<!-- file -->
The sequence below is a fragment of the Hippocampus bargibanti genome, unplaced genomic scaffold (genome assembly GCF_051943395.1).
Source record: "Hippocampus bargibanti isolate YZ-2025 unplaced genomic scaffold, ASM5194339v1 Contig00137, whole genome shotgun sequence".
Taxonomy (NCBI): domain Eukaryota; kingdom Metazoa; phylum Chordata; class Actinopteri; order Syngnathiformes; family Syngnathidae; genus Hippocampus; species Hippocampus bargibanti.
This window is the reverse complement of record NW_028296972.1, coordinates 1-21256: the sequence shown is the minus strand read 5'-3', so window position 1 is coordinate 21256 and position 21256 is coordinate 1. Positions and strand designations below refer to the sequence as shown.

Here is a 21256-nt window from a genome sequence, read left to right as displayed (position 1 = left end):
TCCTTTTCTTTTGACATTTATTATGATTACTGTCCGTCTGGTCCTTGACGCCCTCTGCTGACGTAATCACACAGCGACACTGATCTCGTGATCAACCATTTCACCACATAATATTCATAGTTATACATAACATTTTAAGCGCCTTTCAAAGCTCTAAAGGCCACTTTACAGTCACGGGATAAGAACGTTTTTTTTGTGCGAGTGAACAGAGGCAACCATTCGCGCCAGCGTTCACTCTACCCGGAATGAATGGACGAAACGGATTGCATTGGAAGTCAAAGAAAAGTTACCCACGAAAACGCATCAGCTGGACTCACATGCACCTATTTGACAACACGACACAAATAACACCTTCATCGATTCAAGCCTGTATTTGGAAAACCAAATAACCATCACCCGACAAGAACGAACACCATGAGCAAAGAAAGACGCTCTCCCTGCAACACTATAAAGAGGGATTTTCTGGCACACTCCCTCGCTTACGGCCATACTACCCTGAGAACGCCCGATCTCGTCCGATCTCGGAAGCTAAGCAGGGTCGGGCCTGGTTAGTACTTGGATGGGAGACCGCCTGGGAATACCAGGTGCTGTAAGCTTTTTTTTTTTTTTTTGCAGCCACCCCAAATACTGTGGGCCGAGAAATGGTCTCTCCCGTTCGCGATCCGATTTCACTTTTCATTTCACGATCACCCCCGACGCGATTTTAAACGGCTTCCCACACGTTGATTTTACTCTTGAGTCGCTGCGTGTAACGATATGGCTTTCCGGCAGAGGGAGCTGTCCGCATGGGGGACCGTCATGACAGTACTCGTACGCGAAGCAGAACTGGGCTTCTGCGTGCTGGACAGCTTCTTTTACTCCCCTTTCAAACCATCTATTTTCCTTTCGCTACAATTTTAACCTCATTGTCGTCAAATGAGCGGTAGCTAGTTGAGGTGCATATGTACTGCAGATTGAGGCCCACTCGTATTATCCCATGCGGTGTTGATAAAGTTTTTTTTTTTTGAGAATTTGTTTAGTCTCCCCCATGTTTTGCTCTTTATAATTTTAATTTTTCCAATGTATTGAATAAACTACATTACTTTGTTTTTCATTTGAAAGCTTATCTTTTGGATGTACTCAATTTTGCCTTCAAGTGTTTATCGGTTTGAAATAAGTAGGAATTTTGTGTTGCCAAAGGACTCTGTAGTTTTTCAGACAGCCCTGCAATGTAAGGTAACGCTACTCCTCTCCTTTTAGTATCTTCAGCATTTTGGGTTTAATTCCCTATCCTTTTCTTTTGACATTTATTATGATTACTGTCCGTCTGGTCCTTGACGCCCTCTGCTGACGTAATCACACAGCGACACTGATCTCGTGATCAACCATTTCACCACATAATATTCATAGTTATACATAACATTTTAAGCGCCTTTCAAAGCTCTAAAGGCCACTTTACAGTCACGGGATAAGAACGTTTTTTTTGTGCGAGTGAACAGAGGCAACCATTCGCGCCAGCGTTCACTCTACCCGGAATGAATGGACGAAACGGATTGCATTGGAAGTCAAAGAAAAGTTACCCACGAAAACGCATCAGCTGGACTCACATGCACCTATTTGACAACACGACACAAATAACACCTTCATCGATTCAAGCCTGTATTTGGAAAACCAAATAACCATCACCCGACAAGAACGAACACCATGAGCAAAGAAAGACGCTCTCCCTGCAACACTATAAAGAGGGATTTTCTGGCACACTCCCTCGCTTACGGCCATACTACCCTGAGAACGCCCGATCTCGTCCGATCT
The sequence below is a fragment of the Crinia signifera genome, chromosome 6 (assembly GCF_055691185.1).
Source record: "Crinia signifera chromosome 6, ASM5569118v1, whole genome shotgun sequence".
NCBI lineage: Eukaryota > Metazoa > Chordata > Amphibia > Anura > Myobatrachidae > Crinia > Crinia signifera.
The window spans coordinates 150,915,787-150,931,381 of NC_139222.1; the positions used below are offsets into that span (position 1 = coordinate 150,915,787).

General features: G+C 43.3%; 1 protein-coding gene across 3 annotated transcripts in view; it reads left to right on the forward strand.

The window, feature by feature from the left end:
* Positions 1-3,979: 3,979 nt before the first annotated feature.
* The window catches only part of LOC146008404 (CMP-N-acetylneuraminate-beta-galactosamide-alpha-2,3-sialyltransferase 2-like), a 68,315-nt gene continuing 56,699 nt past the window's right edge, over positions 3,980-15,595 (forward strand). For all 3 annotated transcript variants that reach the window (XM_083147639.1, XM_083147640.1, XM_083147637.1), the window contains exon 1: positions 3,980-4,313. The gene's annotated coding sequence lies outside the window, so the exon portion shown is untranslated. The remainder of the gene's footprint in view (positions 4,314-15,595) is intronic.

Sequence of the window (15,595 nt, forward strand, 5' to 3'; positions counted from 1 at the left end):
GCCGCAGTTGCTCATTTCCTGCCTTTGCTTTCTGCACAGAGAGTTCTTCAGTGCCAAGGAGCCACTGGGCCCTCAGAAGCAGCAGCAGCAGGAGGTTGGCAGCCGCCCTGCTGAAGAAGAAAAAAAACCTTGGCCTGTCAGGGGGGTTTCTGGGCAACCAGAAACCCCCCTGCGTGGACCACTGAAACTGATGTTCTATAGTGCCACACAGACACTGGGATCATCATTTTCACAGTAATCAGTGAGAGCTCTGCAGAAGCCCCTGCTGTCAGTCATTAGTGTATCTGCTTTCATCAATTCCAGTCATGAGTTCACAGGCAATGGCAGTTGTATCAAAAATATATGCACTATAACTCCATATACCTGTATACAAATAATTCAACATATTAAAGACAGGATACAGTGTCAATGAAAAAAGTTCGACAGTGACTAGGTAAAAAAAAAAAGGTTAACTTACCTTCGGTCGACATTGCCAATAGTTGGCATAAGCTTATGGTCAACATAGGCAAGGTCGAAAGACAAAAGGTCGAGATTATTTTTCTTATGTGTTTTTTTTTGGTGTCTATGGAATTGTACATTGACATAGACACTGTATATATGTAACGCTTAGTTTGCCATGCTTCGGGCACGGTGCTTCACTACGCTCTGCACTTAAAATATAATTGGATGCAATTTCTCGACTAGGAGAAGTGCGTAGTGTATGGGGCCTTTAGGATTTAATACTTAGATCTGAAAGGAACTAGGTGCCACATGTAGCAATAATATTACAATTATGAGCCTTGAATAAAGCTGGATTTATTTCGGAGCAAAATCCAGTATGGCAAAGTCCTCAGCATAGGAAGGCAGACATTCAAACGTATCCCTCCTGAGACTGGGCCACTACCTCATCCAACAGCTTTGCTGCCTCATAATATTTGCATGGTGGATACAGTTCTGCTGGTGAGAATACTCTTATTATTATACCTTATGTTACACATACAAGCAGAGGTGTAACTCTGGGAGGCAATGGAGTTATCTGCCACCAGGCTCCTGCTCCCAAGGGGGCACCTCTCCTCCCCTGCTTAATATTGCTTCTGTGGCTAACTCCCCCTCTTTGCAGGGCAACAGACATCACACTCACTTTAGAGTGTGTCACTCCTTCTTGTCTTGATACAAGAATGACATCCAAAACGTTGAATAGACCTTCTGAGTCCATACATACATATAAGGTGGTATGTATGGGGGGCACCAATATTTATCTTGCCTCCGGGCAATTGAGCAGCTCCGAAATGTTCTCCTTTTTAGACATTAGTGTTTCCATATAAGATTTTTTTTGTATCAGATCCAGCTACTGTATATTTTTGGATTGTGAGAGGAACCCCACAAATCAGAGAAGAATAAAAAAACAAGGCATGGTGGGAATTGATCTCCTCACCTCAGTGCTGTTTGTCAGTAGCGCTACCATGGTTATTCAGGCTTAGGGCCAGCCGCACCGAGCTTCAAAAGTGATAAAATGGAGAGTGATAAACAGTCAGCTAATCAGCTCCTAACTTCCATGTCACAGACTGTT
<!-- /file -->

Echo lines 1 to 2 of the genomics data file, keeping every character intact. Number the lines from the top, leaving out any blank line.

The sequence below is a fragment of the Hippocampus bargibanti genome, unplaced genomic scaffold (genome assembly GCF_051943395.1).
Source record: "Hippocampus bargibanti isolate YZ-2025 unplaced genomic scaffold, ASM5194339v1 Contig00137, whole genome shotgun sequence".